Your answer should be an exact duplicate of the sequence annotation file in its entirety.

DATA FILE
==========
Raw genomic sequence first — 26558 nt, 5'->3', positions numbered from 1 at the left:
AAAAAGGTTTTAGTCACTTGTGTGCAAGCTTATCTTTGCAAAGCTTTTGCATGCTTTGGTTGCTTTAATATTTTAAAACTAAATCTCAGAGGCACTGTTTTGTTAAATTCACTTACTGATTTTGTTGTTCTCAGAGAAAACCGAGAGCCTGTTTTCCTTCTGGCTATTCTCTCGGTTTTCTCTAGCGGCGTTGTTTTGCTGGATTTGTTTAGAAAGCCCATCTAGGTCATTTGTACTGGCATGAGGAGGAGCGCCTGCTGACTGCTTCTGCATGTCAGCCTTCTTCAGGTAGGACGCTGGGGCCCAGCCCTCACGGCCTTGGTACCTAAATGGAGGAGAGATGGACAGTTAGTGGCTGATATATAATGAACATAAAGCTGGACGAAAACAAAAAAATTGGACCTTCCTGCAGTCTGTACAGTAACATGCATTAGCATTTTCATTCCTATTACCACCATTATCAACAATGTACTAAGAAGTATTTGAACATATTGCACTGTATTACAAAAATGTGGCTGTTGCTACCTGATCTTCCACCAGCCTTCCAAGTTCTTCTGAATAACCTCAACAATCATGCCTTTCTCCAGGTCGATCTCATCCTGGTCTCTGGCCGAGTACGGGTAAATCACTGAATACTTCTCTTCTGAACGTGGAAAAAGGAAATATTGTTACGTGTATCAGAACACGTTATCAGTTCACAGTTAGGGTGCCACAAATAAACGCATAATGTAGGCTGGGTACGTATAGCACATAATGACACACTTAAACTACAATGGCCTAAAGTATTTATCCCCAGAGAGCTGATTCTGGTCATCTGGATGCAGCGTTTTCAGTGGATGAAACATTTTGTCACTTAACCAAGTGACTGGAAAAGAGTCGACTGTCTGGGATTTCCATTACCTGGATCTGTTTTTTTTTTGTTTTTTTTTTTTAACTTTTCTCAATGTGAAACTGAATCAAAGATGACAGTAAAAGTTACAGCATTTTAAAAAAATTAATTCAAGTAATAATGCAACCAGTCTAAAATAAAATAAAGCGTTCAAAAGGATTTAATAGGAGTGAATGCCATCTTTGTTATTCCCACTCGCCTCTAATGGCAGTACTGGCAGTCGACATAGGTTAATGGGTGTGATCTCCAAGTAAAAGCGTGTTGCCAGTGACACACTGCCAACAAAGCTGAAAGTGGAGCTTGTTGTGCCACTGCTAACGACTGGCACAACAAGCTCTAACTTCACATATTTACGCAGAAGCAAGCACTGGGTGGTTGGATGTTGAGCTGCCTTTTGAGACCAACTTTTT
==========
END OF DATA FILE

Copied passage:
Raw genomic sequence first — 26558 nt, 5'->3', positions numbered from 1 at the left:
AAAAAGGTTTTAGTCACTTGTGTGCAAGCTTATCTTTGCAAAGCTTTTGCATGCTTTGGTTGCTTTAATATTTTAAAACTAAATCTCAGAGGCACTGTTTTGTTAAATTCACTTACTGATTTTGTTGTTCTCAGAGAAAACCGAGAGCCTGTTTTCCTTCTGGCTATTCTCTCGGTTTTCTCTAGCGGCGTTGTTTTGCTGGATTTGTTTAGAAAGCCCATCTAGGTCATTTGTACTGGCATGAGGAGGAGCGCCTGCTGACTGCTTCTGCATGTCAGCCTTCTTCAGGTAGGACGCTGGGGCCCAGCCCTCACGGCCTTGGTACCTAAATGGAGGAGAGATGGACAGTTAGTGGCTGATATATAATGAACATAAAGCTGGACGAAAACAAAAAAATTGGACCTTCCTGCAGTCTGTACAGTAACATGCATTAGCATTTTCATTCCTATTACCACCATTATCAACAATGTACTAAGAAGTATTTGAACATATTGCACTGTATTACAAAAATGTGGCTGTTGCTACCTGATCTTCCACCAGCCTTCCAAGTTCTTCTGAATAACCTCAACAATCATGCCTTTCTCCAGGTCGATCTCATCCTGGTCTCTGGCCGAGTACGGGTAAATCACTGAATACTTCTCTTCTGAACGTGGAAAAAGGAAATATTGTTACGTGTATCAGAACACGTTATCAGTTCACAGTTAGGGTGCCACAAATAAACGCATAATGTAGGCTGGGTACGTATAGCACATAATGACACACTTAAACTACAATGGCCTAAAGTATTTATCCCCAGAGAGCTGATTCTGGTCATCTGGATGCAGCGTTTTCAGTGGATGAAACATTTTGTCACTTAACCAAGTGACTGGAAAAGAGTCGACTGTCTGGGATTTCCATTACCTGGATCTGTTTTTTTTTTGTTTTTTTTTTTTAACTTTTCTCAATGTGAAACTGAATCAAAGATGACAGTAAAAGTTACAGCATTTTAAAAAAATTAATTCAAGTAATAATGCAACCAGTCTAAAATAAAATAAAGCGTTCAAAAGGATTTAATAGGAGTGAATGCCATCTTTGTTATTCCCACTCGCCTCTAATGGCAGTACTGGCAGTCGACATAGGTTAATGGGTGTGATCTCCAAGTAAAAGCGTGTTGCCAGTGACACACTGCCAACAAAGCTGAAAGTGGAGCTTGTTGTGCCACTGCTAACGACTGGCACAACAAGCTCTAACTTCACATATTTACGCAGAAGCAAGCACTGGGTGGTTGGATGTTGAGCTGCCTTTTGAGACCAACTTTTT